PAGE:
Menu Close

“The Functional Art” and growing as an actionable data advocate

A week or so ago I began to think that perhaps I am being a bit overly-ambitious about my plans for professional development (those who know me personally are chuckling as they read this, I’m sure). But, in my commitment to grow as an advocate for the understanding of data and use of information, I have been reluctant to set any of my plans aside. Of all the things on my plate in the more immediate coming months (teaching an online accelerated stats course, doing some consulting with a local non profit, getting OPEN off to a good start for 2013, oh, and work, and life…), the Introduction to Infographics and Data Visualization course I am signed up for is likely the easiest to set aside. But I have really been looking forward to learning more about, and crafting, valuable data visualizations via the course. So, what’s a geeky girl to do…?

Start reading the text and exploring early course materials anyway!

I zoomed through the first two chapters of The Functional Art this morning and found it enjoyable to read, easy to understand, and full of fabulous information and graphic examples (naturally). Among the nuggets of wisdom I’m digesting (which are inter-related, and are likely some of the less sophisticated points Cairo makes in these early chapters, which are jam-packed with good stuff) are:

1) Information architecture, or the craft of organizing, understanding, analyzing, and presenting data for consumption, is about “anticipat[ing] [the cognitive] process and generat[ing] order before people’s brains try to do it on their own” (p 17). Cairo summarizes and makes very understandable the work of others around data-information-knowledge-wisdom hierarchies. I see strong connections here to what I think of as my own role, and my goal of advocating for, creating, and otherwise supporting actionable data (and action resulting from data).

I won’t further brutalize what he does very succinctly in this section, but I will also say that I see beautiful connections to prior learning assessment in his discussion of what ‘wisdom’ is: “We reach wisdom when we achieve a deep understanding of acquired knowledge, when we not only ‘get it,’ but when new information blends with prior experience so completely that it makes us better at knowing what to do in other situations…” (p 17).

2) This seems like a no-brainer, but is definitely easier said than done: When creating graphical representations of data first determine what the goal is — what should readers easily understand about the data in looking at the graphic. What’s the message? What do you suppose readers will do with your data in this form?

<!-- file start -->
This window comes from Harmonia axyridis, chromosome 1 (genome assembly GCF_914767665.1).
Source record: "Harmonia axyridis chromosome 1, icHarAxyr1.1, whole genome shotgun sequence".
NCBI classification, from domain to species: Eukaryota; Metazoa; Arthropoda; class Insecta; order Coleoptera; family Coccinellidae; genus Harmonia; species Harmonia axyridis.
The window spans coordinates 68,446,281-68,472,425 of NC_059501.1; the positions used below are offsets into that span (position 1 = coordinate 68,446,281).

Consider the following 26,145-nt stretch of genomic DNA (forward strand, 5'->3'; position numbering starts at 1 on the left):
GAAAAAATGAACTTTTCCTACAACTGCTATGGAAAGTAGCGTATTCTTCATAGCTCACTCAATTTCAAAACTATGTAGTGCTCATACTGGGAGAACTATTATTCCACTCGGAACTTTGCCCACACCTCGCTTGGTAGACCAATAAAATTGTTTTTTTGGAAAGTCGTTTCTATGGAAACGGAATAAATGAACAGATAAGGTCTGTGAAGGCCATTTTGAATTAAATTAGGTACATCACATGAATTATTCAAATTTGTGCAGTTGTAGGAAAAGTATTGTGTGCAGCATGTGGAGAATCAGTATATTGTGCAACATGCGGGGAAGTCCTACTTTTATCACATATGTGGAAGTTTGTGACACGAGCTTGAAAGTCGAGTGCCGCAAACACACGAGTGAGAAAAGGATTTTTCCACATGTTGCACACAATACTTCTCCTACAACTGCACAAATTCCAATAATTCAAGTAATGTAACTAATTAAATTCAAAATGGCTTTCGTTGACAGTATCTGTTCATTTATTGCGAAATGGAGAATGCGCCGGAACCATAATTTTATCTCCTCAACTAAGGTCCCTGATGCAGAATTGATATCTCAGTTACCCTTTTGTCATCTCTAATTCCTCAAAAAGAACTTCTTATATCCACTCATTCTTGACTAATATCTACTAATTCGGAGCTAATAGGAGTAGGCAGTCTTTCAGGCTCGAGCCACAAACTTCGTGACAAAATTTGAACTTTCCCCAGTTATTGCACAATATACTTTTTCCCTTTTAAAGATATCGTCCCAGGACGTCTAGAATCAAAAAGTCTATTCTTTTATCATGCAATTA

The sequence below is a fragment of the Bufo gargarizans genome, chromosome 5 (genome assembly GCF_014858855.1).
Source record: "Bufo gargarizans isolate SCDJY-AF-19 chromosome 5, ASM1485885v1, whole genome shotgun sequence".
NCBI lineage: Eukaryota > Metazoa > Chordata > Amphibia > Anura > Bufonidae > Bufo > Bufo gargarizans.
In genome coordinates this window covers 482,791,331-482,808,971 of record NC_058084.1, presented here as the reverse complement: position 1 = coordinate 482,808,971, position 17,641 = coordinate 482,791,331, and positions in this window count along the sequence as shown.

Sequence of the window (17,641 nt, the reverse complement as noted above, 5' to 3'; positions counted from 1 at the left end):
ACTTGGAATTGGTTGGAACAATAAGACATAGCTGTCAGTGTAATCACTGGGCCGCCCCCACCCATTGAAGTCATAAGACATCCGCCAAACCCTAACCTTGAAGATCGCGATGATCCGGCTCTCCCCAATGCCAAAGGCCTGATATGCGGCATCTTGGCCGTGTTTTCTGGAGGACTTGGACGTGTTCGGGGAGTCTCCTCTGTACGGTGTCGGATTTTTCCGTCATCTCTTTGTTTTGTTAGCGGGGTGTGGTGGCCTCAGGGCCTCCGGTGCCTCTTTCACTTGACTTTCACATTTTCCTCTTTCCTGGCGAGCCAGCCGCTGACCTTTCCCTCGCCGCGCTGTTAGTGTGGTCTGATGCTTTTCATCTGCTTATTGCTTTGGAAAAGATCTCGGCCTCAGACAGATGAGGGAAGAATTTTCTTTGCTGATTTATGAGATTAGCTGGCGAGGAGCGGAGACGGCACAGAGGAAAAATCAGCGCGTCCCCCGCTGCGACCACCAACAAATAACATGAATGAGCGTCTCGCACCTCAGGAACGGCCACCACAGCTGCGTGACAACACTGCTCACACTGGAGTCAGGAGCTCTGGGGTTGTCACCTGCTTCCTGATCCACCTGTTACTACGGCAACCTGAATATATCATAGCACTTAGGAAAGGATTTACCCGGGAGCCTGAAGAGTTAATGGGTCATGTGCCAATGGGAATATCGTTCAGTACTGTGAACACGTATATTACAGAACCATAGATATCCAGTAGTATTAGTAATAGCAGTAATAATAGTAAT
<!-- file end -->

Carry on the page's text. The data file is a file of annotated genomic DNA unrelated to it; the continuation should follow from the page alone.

3) Form does not necessarily follow function. Rather, functions constrain form. Cairo states “the form of a technological object [data graphics] must depend on the tasks it should help with.” And that “the better defined the goals of an artifact [data graphic], the narrower the variety of forms it can adopt” (p 36). Of course, Cairo’s wonderful examples really bring this point home in a way that my rambling likely won’t.

I’d been attempting to avoid the making of resolutions. But they seem unavoidable as we pass from one year to the next, even if unspoken, don’t they?

So, in the coming year, I will avoid generating oodles of charts quickly without stopping to really think about my message. I shall work on not just distilling information but helping those who need to make use of the data I share by presenting it in a way that makes the message clearer (which does necessitate ferreting out that message, of course). And I will present that message via graphics that are more engaging, more immediately understandable, and meaningful. In doing so, I will be more guided by the main goal of information architecture (per Wurman, as summarized by Cairo): “to help users avoid information anxiety, the ‘black hole between data and knowledge'” (p 15). And I’ll make time for the Infographics course, because in just the first 40 pages of The Functional Art I’ve already seen the world of difference it could make in my work.

Unfortunately, the January/February session of Introduction to Infographics and Data Visualization MOOC (massive open online course) is full as of today. However, a promising tweet from Alberto Cairo today indicates the course will likely run again in May.

Posted in data visualization

Related Posts


  1. Sheila B Robinson, Ed. D

    As your loyal classmate in the upcoming Infographics MOOC, I will NOT let you set it aside! I too, enjoyed the first two chapters of Cairo’s book and particularly his debunking of the “form follows function” myth. 🙂 See you soon in cyber-class!

    • Kim

      Thanks Sheila! I have at least two evaluator friends here in Oregon who are also taking the course — we should get a bicoastal convo going during the course! 😀

  2. Kelly Smith

    Great post, Kim! I’m signed up for this class. I thought you were too 🙁 Well, it will make for interesting conversations! Happy New Year!

    • Kim

      Hi Kelly, Thanks. I am signed up, but was thinking I’d over-committed. But, now I’m determined to make it happen. Anjie is signed up too — we should get together to work on homework! 😀

  3. Anjie Raber

    Great post Kim! I agree-it would be great if we got together to work on homework. I think you said it best “this seems like a no-brainer, but is definitely easier said than done”

Leave a Reply

%d bloggers like this: